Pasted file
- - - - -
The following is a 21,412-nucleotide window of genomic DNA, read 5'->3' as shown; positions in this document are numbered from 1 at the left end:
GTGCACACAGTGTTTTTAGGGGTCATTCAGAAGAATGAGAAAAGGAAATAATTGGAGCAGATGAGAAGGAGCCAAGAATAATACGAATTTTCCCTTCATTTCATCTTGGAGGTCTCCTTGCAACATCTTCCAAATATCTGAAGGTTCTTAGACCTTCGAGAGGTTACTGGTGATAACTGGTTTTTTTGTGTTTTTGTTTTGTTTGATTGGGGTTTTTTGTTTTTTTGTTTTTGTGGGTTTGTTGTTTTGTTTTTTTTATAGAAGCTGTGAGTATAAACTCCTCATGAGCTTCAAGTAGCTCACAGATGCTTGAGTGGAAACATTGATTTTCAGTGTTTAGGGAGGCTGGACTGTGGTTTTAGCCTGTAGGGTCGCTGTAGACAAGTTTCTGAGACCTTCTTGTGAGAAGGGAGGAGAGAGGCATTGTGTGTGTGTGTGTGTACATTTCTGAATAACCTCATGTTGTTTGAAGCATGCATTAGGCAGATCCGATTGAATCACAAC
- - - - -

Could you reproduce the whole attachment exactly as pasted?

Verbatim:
The following is a 21,412-nucleotide window of genomic DNA, read 5'->3' as shown; positions in this document are numbered from 1 at the left end:
GTGCACACAGTGTTTTTAGGGGTCATTCAGAAGAATGAGAAAAGGAAATAATTGGAGCAGATGAGAAGGAGCCAAGAATAATACGAATTTTCCCTTCATTTCATCTTGGAGGTCTCCTTGCAACATCTTCCAAATATCTGAAGGTTCTTAGACCTTCGAGAGGTTACTGGTGATAACTGGTTTTTTTGTGTTTTTGTTTTGTTTGATTGGGGTTTTTTGTTTTTTTGTTTTTGTGGGTTTGTTGTTTTGTTTTTTTTATAGAAGCTGTGAGTATAAACTCCTCATGAGCTTCAAGTAGCTCACAGATGCTTGAGTGGAAACATTGATTTTCAGTGTTTAGGGAGGCTGGACTGTGGTTTTAGCCTGTAGGGTCGCTGTAGACAAGTTTCTGAGACCTTCTTGTGAGAAGGGAGGAGAGAGGCATTGTGTGTGTGTGTGTGTACATTTCTGAATAACCTCATGTTGTTTGAAGCATGCATTAGGCAGATCCGATTGAATCACAAC